I’ve been making a point to find and study companies that are changing the game: companies who look at conventional business models that are resource-, material-, or energy- intensive and say, “the more efficient, sustainable, and less-wasteful route is the better way to go.” These are companies
The U.S. Chamber of Commerce Foundation publishes content on disaster response and related issues. Find and access current and archived items in our database.
//Editor's Update -- 10/25/12: With Tropical Storm Sandy bearing down on the Caribbean and U.S. East Coast, this article is a good refresher about the business resources available to help weather the storm.//
Don’t become a Hurricane Sandy statistic!
It’s perfectly understandable why disaster preparedness might not be a front-burner issue for most small business owners.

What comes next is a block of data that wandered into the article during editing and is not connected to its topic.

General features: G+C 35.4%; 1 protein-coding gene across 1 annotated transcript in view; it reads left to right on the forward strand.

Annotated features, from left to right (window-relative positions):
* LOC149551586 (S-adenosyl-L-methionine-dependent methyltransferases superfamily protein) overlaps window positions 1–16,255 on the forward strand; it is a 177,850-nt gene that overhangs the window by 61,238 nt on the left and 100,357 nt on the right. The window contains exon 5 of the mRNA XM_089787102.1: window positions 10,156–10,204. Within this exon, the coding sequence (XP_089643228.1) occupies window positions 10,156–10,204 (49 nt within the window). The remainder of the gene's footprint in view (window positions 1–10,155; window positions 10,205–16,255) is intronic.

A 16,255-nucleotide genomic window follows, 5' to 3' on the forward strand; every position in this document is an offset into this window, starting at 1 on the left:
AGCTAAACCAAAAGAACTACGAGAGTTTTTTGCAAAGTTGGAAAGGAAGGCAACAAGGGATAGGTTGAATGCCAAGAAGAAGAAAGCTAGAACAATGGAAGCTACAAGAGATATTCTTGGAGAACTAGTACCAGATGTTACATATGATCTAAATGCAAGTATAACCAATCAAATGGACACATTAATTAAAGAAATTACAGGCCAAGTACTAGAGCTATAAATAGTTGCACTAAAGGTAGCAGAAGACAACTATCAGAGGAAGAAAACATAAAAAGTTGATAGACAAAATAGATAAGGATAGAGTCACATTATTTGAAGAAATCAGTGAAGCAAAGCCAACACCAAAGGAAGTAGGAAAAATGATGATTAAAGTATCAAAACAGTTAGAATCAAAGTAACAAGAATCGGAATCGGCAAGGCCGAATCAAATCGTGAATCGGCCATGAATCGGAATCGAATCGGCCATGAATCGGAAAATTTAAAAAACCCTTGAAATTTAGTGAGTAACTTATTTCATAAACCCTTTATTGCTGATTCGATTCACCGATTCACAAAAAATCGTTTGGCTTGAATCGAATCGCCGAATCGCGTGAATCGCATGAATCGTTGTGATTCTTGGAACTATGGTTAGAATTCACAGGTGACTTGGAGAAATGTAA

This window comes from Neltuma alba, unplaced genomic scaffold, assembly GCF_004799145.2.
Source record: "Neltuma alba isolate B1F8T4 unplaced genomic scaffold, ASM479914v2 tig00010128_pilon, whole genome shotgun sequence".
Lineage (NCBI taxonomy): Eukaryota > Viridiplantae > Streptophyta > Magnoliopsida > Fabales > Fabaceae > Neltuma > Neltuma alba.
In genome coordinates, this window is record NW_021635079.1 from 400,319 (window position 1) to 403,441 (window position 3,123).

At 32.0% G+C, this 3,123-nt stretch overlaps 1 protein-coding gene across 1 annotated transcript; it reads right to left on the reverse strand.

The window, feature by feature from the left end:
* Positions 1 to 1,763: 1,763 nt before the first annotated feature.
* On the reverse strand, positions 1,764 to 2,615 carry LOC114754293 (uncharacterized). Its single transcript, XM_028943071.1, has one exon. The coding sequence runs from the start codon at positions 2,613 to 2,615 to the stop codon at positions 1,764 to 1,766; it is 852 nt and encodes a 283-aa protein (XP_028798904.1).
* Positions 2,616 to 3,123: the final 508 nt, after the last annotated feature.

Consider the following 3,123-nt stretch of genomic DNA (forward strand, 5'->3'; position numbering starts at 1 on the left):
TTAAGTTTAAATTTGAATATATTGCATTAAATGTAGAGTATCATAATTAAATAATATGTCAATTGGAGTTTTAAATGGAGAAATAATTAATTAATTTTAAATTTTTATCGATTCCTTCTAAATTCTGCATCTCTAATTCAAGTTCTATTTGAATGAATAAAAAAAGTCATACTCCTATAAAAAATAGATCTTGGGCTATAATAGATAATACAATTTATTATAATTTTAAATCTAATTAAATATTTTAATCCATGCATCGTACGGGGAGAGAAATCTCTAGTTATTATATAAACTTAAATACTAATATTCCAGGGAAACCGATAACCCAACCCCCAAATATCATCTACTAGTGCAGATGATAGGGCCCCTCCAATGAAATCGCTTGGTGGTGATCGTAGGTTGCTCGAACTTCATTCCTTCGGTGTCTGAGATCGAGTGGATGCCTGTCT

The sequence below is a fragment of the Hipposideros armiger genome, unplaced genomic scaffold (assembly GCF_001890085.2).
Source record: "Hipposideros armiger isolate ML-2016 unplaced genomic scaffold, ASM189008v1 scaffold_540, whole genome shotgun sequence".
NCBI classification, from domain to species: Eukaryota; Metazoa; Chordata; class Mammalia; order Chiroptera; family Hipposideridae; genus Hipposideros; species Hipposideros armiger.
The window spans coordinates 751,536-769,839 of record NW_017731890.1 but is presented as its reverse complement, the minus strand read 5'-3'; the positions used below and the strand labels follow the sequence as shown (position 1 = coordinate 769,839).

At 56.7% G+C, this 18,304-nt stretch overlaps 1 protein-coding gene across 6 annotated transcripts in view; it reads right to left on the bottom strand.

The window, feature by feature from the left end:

Over the past decade, the Business Civic Leadership Center (BCLC) has issued a series of reports on the role of businesses in disaster response, primarily focusing on the philanthropic and social contributions that businesses make throughout the various stages of the disaster response process.
Humanitarian organizations call it a crisis unlike any other. The worst drought in 60 years in Sub-Saharan Africa, coupled with conflict in Somali last year, left 13 million people at risk for starvation and malnutrition—a number greater than all the inhabitants of New York City and Los Angeles.